For me, the most anticipated part of the second day was Bert Timmermans' presentation: "Gotta code them all, a Pokémon and HTML5 love story". While I used to work with Bert and have seen various demos before, I was really curious to see the progress on his project - writing a Pokémon game in Javascript. The highlight of the talk was, obviously, the demo. Which I think impressed everybody. Well done, Bert!

Somewhat surprising, because I almost skipped it, the talk that, let's say, inspired me the most was the one from Dominic Wilcox. Dominic is an artist that makes wacky and interesting things. But it was not his work that stuck with me, it was the fact that people were talking about it and even using it. So what I realised at the end of his presentation was that almost no matter what you do, the internet is a pretty big place. And almost always there is a group of people that will be interested in what you make. You just have to make something and put it out there.

Dec 29, 2013

Mac apps I’ve used most in 2013



Probably by now a lot of people know what Mailplane is. So, as you can imagine, I use it to manage my four Gmail accounts. It has the features of a desktop app combined with the power of the Google machine.



Still my favourite Twitter client. I cannot find anything better in the market. But with its moderate stagnation and my ever-growing “following” number, YoruFukurou might not be as appealing as it once was. So the thought of building my on Twitter client is back.



It’s difficult to give it a better description than I have last year. Maybe this video of David Teare at Çingleton will shed some more light on the company(AgileBits) that makes 1Password. Also, have a look at the App Store “Best of 2013”.



Another one from last year’s list. I use it for a lot of things. Like keeping stuff that might be helpful in the near future or writing blog posts, like this one. Because it’s just easy to switch from my iMac to my iPad and that’s a feature that I appreciate a lot.



Chat and video calls. That pretty much sums it up. It does a good job at these two things. And it’s great that it runs on all the popular platforms, since I gave my old iPad to my parents.



I use this application to listen to podcasts. It’s free and open-source. A great combination, if you ask me. The main reason I chose it over iTunes consists in a feature that I consider crucial for a podcast app. I’ll talk about this in a later blog post.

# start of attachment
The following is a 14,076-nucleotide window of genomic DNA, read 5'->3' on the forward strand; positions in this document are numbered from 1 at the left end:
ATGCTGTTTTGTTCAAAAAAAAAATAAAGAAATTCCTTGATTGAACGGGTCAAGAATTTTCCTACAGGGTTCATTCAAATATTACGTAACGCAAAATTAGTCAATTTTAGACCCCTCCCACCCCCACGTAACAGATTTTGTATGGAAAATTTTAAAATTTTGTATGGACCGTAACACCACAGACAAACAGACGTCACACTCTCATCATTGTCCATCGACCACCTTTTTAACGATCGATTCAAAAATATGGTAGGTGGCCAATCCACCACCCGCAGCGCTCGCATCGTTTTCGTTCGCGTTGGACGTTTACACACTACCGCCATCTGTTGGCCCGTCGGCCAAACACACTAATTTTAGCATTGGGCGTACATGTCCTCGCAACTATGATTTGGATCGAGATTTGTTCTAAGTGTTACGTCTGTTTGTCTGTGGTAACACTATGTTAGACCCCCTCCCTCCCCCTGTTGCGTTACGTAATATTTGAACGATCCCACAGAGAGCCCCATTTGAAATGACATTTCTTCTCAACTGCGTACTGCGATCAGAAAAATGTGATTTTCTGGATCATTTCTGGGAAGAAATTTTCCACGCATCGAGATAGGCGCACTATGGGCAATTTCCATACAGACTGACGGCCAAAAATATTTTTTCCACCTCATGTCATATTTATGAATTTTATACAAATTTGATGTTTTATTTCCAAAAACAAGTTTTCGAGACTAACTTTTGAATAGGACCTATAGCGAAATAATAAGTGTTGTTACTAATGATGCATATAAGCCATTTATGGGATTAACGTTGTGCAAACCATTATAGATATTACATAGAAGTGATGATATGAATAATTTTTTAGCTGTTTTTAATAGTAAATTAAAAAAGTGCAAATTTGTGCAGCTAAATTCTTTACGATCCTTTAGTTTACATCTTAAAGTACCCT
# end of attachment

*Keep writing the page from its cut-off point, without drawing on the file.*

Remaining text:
Although discontinued and replaced with a shinier app called Ember, LittleSnapper still works great for me. Because it serves my purpose so well I haven’t even tried the new app yet. Maybe that’s a mistake I’m gonna fix in 2014, though.



It helps me with everything that is not “client work”. So at home I use it quite a lot for making the screenshots for CSS Religion, for example. I feel the need to also mention Sketch here, although I haven’t had the chance to use that much. But that might change soon.

Sublime Text

Sublime Text

This famous text editor is very reliable and makes my coding even more enjoyable. If you might have any feature request there’s probably a plugin(package) that can do what you’re looking for. In 2013 I’ve also started using Vim. But mostly on my iPad via ssh.



I have been using Transmit for a very long time. With no complaints. It does FTP very well, but the thing that impresses me is the way it works with Amazon S3. It makes it seem so simple! Also, Cabel Sasser gave an excellent talk at XOXO about Panic(the company that makes Transmit).



Dropbox is so good that I’ve never thought of using Google Drive or iCloud or SkyDrive. I just wish it had more pricing options. But it probably doesn’t make sense from an economic standpoint. Anyway, be sure to check Drew Houston’s Y Combinator Funding Application for Dropbox.



Drag-n-drop awesomeness and hassle-free image compression. I can’t find a reason why to not use it. By compressing images I save a bit on my Amazon S3 bill, but more importantly, my website’s visitors save time and bandwidth.



I found this little gem of an app a few months ago and I’ve been using it every day since. It plays music from The Hype Machine. With a beautiful and space efficient design it fits my desktop quite well. And did I mention it’s free?

As a note to this list, I want mention that after quite a few years of using Chrome as my default browser, in 2013, I went back to Safari. For speed and more privacy. And although I use Adobe products at work, I didn’t add them to the list because I’m not excited to talk about them.

Dec 28, 2013

I've only read two books this year

And I’m not saying this with any arrogance that these two books would suffice for a whole year. Quite the opposite: I admit, shamefully, that I read so little. The only small defence I can present is that my Instapaper’s full and my podcast subscription list has doubled in 2013.

So here are the two books:

I enjoyed both of them and I hope next year to read two books a month.

Oct 27, 2013

How to remove the Safari cookies at login

This script has been tested only in Mavericks. If you have applications that start at login and use the 'cookied' process, you might experience some unexpected behavior from those apps.

Let me exemplify: I have Mailplane enabled to open at startup and I use Gmail's 2-step verification. If the 'cookied' process is stopped while Mailplane is running, the latter will not be able to access the cookies, so Google will send me an SMS with the code to authorize the computer - pretty unpleasant to have it every day.

Clearly, this situation can be avoided by just starting Mailplane after checking if 'cookied' has started, something that can be done fairly easy with some more AppleScript.

Sep 25, 2013

Exploratory design

I absolutely love this kind of stories. Because it easily shows how exploratory and intelligent design is much more valuable than any flat design.

How we tripled our revenue by adding one button